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February 2015
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Major AR

Posted: February 4th, 2015

 

3-day rainfall forecast through Saturday afternoon.

 

 

A major atmospheric river (AR) is about to hit the west coast. It’s expected to hit Northern California most directly, but waves will periodically affect the Northwest tonight all the way through Tuesday, according to the latest model forecasts. Seattle’s National Weather Service office has thus far only issued a Hydrologic Outlook for the City and the Cascades, but with forecast 5-day, 12-inch precipitation bullseyes nearby, flood watches and warnings are likely to follow.

 

ARs are often viewed by those of us who manage water resources as double-edged swords. They can if not bust, then dent droughts, and they can also lead to flooding, both river and urban. Hopes are high that the forecast storm will fill some of California’s dangerously empty reservoirs; high also are flooding fears there. Here in the Northwest, despite scant snow, we’re holding on to plenty of water and now must prepare for too much. That said, local forecasts have been fairly consistent and amounts have remained below intense levels.

 

The incoming storm may also be historical with respect to research. Weather Underground’s Bob Henson pointed out this will likely be the most intensely watched AR in weather history, mostly due to an ambitious study known as CalWater. SPU will take a close look to see if any of the study’s results can applied to our environment. We’re eager to improve forecasting, of course, but we’re also interested in learning more about the nature of ARs, for example, exactly how they behave when they interact with our mountains. And then there’s the question of what they’ll do as the planet warms.

 

SPU has participated in and led a series of climate change studies over the last decade, some of which have shed a little bit of light on the future of ARs in the Northwest. Certainty with respect to local precipitation change has long been notoriously difficult to pin down, especially relative to other climate impacts, but advances have been made recently. Improved modeling efforts (for example, by UW’s Mike Warner) have shown that water vapor, the key AR ingredient, will increase and eventually spread northward toward our region allowing us to more confidently state that extreme rainfall is likely to increase. Again, though, how intense events will be, if they’ll be more frequent, where shadowing will tend to occur, among other questions will continue to be asked by SPU, for the double-edged sword is indeed sharp.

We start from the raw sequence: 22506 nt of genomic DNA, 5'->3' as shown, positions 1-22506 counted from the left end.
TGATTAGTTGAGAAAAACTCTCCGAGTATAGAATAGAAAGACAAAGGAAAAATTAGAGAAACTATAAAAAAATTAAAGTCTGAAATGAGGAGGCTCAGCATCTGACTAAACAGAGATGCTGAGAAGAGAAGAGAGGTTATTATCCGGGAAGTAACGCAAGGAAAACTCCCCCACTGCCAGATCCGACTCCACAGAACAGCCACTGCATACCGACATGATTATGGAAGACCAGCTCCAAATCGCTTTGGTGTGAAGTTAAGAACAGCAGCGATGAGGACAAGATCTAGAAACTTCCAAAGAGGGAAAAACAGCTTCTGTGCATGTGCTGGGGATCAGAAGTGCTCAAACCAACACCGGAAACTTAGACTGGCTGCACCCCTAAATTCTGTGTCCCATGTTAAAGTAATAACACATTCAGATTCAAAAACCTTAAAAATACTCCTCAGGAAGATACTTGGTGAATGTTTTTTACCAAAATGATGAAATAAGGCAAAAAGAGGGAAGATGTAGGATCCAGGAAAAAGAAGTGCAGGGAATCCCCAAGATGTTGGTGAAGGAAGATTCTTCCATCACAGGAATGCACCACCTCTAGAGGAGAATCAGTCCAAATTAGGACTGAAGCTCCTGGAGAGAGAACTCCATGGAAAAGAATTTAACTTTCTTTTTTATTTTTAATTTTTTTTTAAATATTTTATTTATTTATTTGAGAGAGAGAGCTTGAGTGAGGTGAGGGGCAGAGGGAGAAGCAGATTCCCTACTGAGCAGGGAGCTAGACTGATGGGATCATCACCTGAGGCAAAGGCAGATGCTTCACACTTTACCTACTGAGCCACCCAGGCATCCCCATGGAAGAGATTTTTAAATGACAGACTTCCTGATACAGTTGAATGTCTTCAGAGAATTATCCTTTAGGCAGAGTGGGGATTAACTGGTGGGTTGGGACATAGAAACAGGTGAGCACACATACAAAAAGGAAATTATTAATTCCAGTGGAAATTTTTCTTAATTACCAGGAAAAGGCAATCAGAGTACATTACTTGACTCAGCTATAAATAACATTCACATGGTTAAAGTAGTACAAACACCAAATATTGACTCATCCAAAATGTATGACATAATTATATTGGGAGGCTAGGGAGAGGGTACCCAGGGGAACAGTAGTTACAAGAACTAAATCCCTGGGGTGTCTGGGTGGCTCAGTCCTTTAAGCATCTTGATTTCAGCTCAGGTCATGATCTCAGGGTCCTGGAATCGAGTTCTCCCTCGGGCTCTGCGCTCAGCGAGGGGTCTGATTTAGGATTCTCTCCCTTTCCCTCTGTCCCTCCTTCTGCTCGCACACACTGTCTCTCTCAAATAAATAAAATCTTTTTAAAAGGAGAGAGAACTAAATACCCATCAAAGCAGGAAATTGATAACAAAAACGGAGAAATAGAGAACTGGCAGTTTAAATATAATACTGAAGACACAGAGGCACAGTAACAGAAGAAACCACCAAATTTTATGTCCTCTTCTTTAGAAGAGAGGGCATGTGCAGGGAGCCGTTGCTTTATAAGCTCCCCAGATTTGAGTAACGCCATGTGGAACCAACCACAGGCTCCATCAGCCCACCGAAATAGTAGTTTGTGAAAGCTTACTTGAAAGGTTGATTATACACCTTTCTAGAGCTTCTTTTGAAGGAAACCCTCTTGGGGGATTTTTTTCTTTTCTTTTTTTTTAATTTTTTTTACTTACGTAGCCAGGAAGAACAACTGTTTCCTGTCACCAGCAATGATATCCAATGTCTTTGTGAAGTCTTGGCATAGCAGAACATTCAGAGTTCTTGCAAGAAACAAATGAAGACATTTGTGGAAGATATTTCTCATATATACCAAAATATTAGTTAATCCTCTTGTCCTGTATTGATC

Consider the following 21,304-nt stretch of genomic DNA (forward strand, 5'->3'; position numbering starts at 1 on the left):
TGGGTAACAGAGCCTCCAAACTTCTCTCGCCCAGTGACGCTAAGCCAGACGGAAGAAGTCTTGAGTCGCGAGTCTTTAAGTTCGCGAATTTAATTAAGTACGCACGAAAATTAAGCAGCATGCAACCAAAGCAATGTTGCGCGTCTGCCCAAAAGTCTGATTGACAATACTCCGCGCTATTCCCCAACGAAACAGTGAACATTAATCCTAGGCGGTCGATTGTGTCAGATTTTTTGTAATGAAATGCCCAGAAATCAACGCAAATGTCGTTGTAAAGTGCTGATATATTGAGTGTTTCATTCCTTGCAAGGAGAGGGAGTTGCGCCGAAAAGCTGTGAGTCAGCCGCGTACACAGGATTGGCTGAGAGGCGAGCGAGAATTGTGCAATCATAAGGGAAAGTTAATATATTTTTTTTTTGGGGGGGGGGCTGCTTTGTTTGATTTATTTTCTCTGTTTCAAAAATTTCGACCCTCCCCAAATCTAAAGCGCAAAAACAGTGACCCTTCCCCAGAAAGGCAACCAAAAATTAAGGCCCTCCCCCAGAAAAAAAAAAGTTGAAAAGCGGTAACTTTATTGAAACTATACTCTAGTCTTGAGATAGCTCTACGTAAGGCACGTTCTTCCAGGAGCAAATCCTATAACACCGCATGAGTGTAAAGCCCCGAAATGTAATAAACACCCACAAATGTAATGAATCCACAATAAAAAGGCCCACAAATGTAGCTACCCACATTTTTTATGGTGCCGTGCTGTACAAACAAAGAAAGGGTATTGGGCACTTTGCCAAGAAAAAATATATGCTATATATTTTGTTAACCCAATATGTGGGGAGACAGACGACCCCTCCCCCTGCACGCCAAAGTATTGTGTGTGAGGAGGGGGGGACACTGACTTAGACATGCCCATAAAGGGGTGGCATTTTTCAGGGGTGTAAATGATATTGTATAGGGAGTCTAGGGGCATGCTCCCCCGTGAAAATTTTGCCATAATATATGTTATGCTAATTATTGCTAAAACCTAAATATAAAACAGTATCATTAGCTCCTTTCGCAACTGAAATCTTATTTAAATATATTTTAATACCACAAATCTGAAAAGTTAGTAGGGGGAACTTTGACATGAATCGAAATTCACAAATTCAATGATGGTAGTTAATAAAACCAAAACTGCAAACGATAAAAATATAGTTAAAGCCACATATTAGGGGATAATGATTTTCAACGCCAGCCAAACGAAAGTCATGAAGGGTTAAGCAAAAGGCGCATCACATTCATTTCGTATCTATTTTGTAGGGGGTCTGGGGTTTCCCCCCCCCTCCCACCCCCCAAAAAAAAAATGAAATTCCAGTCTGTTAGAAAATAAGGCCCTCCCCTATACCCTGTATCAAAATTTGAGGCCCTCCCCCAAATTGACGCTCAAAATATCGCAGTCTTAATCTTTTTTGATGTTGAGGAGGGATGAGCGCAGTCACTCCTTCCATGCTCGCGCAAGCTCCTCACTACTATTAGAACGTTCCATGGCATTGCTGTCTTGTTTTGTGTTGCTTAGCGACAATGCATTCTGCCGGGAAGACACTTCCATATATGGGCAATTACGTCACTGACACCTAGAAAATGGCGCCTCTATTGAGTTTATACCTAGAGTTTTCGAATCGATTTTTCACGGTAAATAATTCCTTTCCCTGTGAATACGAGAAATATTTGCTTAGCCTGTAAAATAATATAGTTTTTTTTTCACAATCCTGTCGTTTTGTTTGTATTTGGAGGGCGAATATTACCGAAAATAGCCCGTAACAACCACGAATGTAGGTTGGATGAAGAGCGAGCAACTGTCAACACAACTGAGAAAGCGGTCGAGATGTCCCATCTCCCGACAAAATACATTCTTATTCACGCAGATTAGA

Atmospheric Rivers
WU/Bob Henson
CalWater
Mike Warner

 


 

Latest waver vapor imagery, pineapples lining up over Hawaii.

 

The latest NWS precipitation forecast for Seattle shows just over 3 inches falling between tonight and Monday. While only moderate-to-heavy for at most 12-hours at a time, the most intense periods look to occur overnight tonight, Friday morning, Saturday morning and Sunday night. Given the instability, high-intensity, short-duration showers will remain a concern, perhaps on Saturday and again on Monday.

 

In the Cascades around 5 inches is expected to fall also between tonight and Monday. The current heaviest 24-hour forecast total (1-2″) looks to occur through Friday morning. Winds look to be brisk throughout the period, mostly out of the south, with the exception of Sunday when 20-30mph southeasterlies are forecast. Freezing levels are expected to stay between about 5000-7000 feet, frustratingly.

 

The NWS Hydrologic Outlook is worth quoting in full…

…FIVE DAYS OF INTERMITTENT HEAVY RAIN COULD CAUSE FLOODING LATE THIS WEEK…

THERE WILL BE HEAVY RAIN AT TIMES THIS WEEK THURSDAY THROUGH MONDAY MORNING. THE FIRST TWO STRONG WAVES…MAINLY THURSDAY AND THURSDAY NIGHT…COULD BRING ENOUGH RAIN TO THE OLYMPICS TO CAUSE MINOR FLOODING ON THE SKOKOMISH RIVER IN MASON COUNTY. A FLOOD WATCH FOR THAT RIVER IS IN EFFECT FROM THURSDAY MORNING THROUGH FRIDAY AFTERNOON.

THE RAIN KEEPS COMING IN A SERIES OF WAVES…WHICH ALSO IMPLIES THERE ARE BREAKS IN THE HEAVY RAIN. THAT MAY BE THE SAVING GRACE OF WHAT WILL CERTAINLY BE A WET WEEK. THE 120-HOUR TOTAL…5 DAYS OF RAIN…SHOWS 10-13 INCH BULLS EYES OF HEAVY RAIN IN THE MOUNTAINS AND 1-4 INCHES IN THE LOWLANDS. THE SNOW LEVEL WILL BE ABOVE 5000 FEET THE ENTIRE TIME…OCCASIONALLY RISING TO 7000 FEET OR HIGHER.

IF THAT AMOUNT OF RAIN FELL IN 48 HOURS OR LESS THERE WOULD ALMOST CERTAINLY BE WIDESPREAD MAJOR FLOODING ON MANY RIVERS AS WELL AS SOME URBAN AND SMALL STREAM FLOODING. SINCE THE RAIN IS SPREAD OUT OVER FIVE DAYS RIVERS WILL RISE…POSSIBLY TO FLOOD STAGE…BUT MAJOR FLOODING DOES NOT SEEM LIKELY.

RIVERS FLOWING OFF BOTH THE CASCADES AND OLYMPICS COULD FLOOD. THERE COULD ALSO BE FLOODING ON RIVERS THAT DO NOT FLOW OUT OF THE MOUNTAINS SUCH AS THE CHEHALIS AND ITS TRIBUTARIES. LOWLAND RAIN COULD BE HEAVY ENOUGH AT TIMES TO CAUSE MINOR FLOODING PROBLEMS NEAR SMALL STREAMS.

 

After this series of low pressure waves moves through, it looks like high pressure will return to power. In some ways, it’s as if this outbreak is the opposite of that which occurred around Thanksgiving. Recall that a southward-migrating jet stream brought with it a wavy AR and significant rainfall on November 23rd and 28th. Perhaps the jet is returning and Spring begins in earnest later next week? That’s a different double-edged sword.

 

NWS Area Forecast Discussion
NWS Forecast Table Interface—Seattle
NWS Forecast Table Interface—Tolt Reservoir
NWS Forecast Table Interface—Chester Morse Lake
SPU Water Supply Outlook

 

JRH